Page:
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Letter ReferenceKarl Pearson 840/4/2/31-32
ArchiveUniversity College London Library, Special Collections, UCL, London
Epistolary TypeLetter
Letter Date5 February 1886
Address FromSomerset House, Bath Road, Bournemouth, Dorset
Address To
Who ToKarl Pearson
Other VersionsRive 1987: 73
PermissionsPlease read before using or citing this transcription
Legend
The Project is grateful to University College London (UCL) and its Library Services for kindly allowing us to transcribe this Olive Schreiner letter, which is part of its Special Collections.
1 Somerset House Bournemouth
2 Feb 5 / 86
3
4 Dear Mr Pearson
5
6 I’ve not heard of you from any one for a great while. I hope you are
7working.
8
9 I have long conversations with you & I do the talking for you too, &
10you are always then a "prig", I make you say such priggish things.
11
12 I like Bradshaw. It must have been rather a rare soul, & greatness is
13some so much greater when I it works slowly & as it were in the dark.
14
15 I am very happy; being here so still has been so good for me. But will
16you please write to me when you have anything to say.
17
18 My mind is fully made up as to my course of duty. My time of unreadable
19I have never been so dissatisfied as lately with my-self, but the
20wavering has been the result of unsettled principle. "How much does a
21man owe to himself, how much to ^an^others? How far much does general
22work stand before work for the individual." When we show contemptible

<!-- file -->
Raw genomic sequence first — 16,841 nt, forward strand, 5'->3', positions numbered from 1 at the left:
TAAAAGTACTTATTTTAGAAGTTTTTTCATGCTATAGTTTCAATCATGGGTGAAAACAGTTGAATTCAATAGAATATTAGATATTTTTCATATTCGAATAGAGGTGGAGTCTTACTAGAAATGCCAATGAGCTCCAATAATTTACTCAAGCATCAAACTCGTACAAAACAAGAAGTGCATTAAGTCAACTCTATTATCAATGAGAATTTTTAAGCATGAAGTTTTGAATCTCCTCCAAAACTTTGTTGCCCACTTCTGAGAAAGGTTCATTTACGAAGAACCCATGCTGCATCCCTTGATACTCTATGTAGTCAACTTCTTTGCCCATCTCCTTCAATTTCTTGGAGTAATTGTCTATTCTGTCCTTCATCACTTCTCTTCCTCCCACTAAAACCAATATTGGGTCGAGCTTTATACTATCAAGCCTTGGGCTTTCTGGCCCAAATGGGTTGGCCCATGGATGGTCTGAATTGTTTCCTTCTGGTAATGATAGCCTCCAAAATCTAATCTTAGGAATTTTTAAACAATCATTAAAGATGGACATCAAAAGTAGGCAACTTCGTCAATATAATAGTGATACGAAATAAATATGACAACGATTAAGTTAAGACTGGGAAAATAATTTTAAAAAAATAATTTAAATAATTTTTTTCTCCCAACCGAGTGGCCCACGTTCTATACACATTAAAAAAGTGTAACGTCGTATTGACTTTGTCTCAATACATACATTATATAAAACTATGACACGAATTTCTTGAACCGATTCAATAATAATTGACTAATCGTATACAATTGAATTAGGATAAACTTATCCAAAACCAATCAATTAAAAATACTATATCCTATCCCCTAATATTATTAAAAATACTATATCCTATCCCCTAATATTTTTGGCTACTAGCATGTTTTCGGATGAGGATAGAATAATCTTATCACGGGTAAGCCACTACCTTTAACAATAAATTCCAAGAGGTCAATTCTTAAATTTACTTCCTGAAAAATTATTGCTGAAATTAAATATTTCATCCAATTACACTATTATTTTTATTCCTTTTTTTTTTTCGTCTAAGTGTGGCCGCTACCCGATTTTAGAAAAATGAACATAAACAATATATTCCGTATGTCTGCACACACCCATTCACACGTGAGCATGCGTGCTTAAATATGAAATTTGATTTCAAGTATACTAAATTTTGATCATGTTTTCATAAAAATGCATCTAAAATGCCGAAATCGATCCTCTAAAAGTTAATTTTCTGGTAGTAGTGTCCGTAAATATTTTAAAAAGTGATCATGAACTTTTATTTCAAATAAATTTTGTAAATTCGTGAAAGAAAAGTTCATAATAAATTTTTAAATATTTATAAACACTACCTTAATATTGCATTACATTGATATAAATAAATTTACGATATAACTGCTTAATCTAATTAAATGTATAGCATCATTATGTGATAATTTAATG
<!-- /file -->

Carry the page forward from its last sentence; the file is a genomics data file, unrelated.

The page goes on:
23weakness & vacillation, it is always because some profound first
24principle is not reasoned out & settled. It is like trying a case in
25court, with advocates on both sides, & no judge. Any way in which you
26managed to stretch out a hand of friendship to Doctor Donkin would be
27a matter of personal thankfulness to me. I alone know how pure &
28tender & beautiful his nature is. No, I am long years past that stage
29in which one only "studies" humanity. It I can t only love them now.
30They all seem like part of myself.
31
32 You know, Karl, that I know my life work is to help those miserable
33women.
34
35 Your friend.
36 Olive Schreiner
37
38 ^My friend Mrs Philpot, a doctor’s wife wants to know you & would be
39a fine married woman in the club. Are you inclined to know her? It
40would be nice if both she & her husband were to join.^
41
42 ^I’m going to send you one of my allegories to read.^
43
44
45
46
Notation
Which particular allegory Schreiner planned to send to Pearson cannot be established; at this time she was engaged in writing a number of them. Bradshaw refers to the widely-used guide to railway timetables. Rive's (1987) version has been misdated, omits part of this letter, and is also in a number of respects incorrect.